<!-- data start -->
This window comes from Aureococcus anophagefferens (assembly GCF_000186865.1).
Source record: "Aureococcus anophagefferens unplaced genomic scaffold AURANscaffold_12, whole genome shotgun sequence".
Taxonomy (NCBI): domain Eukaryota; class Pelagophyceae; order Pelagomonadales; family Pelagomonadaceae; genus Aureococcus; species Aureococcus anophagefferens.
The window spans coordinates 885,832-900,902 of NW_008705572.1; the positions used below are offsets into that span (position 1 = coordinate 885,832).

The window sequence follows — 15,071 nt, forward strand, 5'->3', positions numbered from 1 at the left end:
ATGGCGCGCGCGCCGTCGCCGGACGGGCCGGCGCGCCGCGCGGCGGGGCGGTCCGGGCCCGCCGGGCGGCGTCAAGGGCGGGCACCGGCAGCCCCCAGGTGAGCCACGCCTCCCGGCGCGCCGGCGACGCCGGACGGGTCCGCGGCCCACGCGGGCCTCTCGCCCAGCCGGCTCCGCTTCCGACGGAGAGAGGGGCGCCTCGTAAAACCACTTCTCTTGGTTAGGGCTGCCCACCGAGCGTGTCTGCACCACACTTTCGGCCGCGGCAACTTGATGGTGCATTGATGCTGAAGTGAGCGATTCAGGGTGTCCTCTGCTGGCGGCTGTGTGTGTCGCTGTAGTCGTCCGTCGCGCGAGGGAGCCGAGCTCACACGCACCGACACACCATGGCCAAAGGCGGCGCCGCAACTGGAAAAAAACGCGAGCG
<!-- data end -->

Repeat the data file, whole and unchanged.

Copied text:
This window comes from Aureococcus anophagefferens (assembly GCF_000186865.1).
Source record: "Aureococcus anophagefferens unplaced genomic scaffold AURANscaffold_12, whole genome shotgun sequence".
Taxonomy (NCBI): domain Eukaryota; class Pelagophyceae; order Pelagomonadales; family Pelagomonadaceae; genus Aureococcus; species Aureococcus anophagefferens.
The window spans coordinates 885,832-900,902 of NW_008705572.1; the positions used below are offsets into that span (position 1 = coordinate 885,832).

The window sequence follows — 15,071 nt, forward strand, 5'->3', positions numbered from 1 at the left end:
ATGGCGCGCGCGCCGTCGCCGGACGGGCCGGCGCGCCGCGCGGCGGGGCGGTCCGGGCCCGCCGGGCGGCGTCAAGGGCGGGCACCGGCAGCCCCCAGGTGAGCCACGCCTCCCGGCGCGCCGGCGACGCCGGACGGGTCCGCGGCCCACGCGGGCCTCTCGCCCAGCCGGCTCCGCTTCCGACGGAGAGAGGGGCGCCTCGTAAAACCACTTCTCTTGGTTAGGGCTGCCCACCGAGCGTGTCTGCACCACACTTTCGGCCGCGGCAACTTGATGGTGCATTGATGCTGAAGTGAGCGATTCAGGGTGTCCTCTGCTGGCGGCTGTGTGTGTCGCTGTAGTCGTCCGTCGCGCGAGGGAGCCGAGCTCACACGCACCGACACACCATGGCCAAAGGCGGCGCCGCAACTGGAAAAAAACGCGAGCG